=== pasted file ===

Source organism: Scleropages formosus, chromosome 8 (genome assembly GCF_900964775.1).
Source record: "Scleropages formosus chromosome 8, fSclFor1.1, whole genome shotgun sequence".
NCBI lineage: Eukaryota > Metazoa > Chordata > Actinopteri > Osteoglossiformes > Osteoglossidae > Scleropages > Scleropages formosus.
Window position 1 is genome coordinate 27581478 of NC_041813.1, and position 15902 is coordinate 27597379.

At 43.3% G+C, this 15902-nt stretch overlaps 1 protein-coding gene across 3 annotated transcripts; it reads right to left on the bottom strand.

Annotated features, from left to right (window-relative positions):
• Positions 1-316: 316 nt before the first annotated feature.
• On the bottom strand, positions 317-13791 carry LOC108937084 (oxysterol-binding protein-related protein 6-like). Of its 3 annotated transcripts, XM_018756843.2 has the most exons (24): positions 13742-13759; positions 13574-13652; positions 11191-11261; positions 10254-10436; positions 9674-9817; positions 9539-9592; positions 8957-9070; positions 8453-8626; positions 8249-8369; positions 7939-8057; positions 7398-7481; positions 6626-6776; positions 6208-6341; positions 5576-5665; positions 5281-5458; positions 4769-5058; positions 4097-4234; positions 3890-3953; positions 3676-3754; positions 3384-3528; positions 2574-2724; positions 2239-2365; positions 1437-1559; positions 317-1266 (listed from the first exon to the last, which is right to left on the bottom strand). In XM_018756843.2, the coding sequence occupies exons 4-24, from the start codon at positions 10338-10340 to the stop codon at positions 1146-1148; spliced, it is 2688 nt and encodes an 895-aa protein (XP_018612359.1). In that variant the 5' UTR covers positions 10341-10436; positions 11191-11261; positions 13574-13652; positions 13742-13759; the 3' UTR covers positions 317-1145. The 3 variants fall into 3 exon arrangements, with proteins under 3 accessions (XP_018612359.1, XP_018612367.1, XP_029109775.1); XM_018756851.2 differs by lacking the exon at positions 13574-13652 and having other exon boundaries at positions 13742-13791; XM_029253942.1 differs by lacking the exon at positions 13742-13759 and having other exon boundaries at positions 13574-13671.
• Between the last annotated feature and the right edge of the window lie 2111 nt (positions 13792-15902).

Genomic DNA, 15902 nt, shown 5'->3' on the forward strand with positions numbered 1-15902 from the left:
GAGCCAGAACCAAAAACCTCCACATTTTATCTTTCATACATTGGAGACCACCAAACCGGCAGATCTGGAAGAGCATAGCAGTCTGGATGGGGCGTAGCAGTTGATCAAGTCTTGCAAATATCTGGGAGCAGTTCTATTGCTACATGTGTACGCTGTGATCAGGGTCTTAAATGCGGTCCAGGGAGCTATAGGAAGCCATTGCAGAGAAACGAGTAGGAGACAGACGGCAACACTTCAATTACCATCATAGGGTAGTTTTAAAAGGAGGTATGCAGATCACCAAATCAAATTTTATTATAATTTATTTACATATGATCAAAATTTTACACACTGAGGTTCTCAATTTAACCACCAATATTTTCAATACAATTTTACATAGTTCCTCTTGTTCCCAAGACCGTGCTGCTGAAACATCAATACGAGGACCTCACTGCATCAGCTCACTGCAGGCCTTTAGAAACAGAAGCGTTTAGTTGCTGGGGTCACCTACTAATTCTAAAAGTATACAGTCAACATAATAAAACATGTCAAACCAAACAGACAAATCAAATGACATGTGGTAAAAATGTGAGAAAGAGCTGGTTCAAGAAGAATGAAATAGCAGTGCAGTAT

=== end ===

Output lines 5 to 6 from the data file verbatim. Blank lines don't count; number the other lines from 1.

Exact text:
At 43.3% G+C, this 15902-nt stretch overlaps 1 protein-coding gene across 3 annotated transcripts; it reads right to left on the bottom strand.

Annotated features, from left to right (window-relative positions):